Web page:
Prosecutors in Uzbekistan say that they have summoned for questioning associates of the president's controversial daughter, businesswoman and aspiring pop star Gulnara Karimova. It is unclear if the investigation concerns Karimova directly, but it follows a spectacular public fall for the woman once believed in line to succeed her aging father.
In a statement late February 17, the Prosecutor General's Office in Tashkent said that Rustam Madumarov, Gayane Avakyan and Ekaterina Klyuyeva had been summoned for questioning as part of a criminal investigation into tax evasion, concealing foreign currency and other crimes opened against executives of Terra Group, Prime Media and Gamma Promotion.
Terra Group is believed to have been Karimova’s media holding company, overseeing her TV and radio stations and glossy magazines until authorities shut them down last October. That happened during a public conflict with her sister, mother and the head of Uzbekistan's secret police, the SNB, much of which played out on Twitter. Until the struggle spilled into the open, Karimova had been seen as a potential successor to her brutal 76-year-old father, Islam Karimov, who tolerates no dissent and does not discuss his plans for succession.
Karimova, 41, is also a fashion designer and a former diplomat, though as a businesswoman she appears to have made the most enemies. Purported US Embassy cables released by Wikileaks show American diplomats back in 2005 allegedly calling her a “robber baron” and “the single most hated person in the country.”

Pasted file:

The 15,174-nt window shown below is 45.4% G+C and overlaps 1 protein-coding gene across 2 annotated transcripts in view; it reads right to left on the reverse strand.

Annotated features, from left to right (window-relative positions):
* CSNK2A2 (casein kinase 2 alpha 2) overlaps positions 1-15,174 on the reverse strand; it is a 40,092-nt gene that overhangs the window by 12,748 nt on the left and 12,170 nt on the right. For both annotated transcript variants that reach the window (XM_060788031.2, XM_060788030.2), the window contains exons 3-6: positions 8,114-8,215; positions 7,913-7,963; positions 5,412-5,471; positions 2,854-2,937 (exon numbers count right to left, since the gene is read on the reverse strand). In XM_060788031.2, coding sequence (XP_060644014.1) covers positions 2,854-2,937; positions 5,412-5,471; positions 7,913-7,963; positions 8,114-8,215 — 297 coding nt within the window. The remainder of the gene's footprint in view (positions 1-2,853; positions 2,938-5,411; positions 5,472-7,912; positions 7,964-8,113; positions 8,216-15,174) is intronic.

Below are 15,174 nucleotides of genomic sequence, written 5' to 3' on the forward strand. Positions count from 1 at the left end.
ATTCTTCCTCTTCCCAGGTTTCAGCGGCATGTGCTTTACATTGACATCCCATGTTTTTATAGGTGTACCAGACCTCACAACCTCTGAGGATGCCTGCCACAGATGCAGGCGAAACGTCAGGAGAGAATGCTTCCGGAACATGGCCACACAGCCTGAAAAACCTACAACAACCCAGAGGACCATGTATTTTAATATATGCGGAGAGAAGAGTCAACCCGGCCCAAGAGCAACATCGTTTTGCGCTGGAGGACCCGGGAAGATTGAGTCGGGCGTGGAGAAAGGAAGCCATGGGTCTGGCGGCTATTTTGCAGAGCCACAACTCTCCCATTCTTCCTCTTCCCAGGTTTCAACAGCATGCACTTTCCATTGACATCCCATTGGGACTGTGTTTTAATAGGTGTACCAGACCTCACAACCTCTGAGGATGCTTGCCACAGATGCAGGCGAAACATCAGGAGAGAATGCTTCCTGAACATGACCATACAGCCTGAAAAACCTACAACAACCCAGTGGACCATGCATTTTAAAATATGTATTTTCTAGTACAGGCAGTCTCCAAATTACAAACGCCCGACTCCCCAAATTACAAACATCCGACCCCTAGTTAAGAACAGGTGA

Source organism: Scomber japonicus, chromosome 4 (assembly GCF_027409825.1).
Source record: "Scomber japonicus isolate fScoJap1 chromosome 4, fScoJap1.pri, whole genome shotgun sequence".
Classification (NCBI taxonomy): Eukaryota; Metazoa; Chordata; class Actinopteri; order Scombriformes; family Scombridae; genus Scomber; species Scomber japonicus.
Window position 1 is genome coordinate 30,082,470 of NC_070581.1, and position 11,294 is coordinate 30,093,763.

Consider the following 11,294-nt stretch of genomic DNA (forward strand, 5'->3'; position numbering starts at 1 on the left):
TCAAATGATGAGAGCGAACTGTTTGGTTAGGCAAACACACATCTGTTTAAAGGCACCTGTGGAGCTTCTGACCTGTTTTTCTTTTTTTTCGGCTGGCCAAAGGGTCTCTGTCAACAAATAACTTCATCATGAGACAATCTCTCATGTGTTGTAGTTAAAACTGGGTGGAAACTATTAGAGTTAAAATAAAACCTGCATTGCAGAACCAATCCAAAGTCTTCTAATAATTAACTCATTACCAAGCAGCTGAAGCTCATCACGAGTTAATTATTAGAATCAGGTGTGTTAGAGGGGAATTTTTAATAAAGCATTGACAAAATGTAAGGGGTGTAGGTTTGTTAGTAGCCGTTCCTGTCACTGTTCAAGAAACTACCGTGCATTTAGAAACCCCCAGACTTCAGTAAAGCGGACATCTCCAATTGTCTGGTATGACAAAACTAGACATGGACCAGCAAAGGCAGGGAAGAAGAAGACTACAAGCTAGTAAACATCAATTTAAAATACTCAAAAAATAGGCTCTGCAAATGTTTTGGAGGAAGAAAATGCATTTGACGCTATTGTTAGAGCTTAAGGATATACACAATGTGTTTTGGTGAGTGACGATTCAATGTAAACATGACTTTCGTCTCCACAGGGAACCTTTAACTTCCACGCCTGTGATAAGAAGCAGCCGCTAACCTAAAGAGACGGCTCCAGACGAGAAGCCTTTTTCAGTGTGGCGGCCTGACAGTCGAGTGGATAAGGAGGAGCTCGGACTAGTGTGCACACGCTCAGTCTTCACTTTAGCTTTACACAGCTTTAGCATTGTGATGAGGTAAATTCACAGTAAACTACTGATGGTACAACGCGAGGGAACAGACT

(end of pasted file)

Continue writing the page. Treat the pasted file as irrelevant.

Avakyan was allegedly Karimova's confidante who, Swedish investigative journalists reported in September 2012, served as an intermediary between Nordic telecom giant TeliaSonera and Karimova when the company allegedly paid hundreds of millions of dollars to Avakyan’s one-woman Gibraltar-registered Takilant Limited for the rights to enter the Uzbek telecom market. TeliaSonera denies wrongdoing, but an audit found negligence and several senior officials have left the company.
Madumarov, the reported owner of Tashkent’s Nirvana chain of record shops, is believed to have been Karimova live-in boyfriend. In November, shortly after prosecutors shut down the shops, she tweeted that he had been detained.
Adding a bit of extra color to the story, the website of Russia's often-hysterical, Kremlin-controlled RT television channel reported on February 18 that the three had been hanging out in Karimova's Tashkent apartment when a swat team, led by the head of the presidential guard, descended from the rooftop to search Karimova's seventh-floor apartment and detain the three. RT does not say when the raid happened.
Karimova, who is active on Twitter, has been silent since yesterday, when she wrote, "Life's too short to notice all the shit."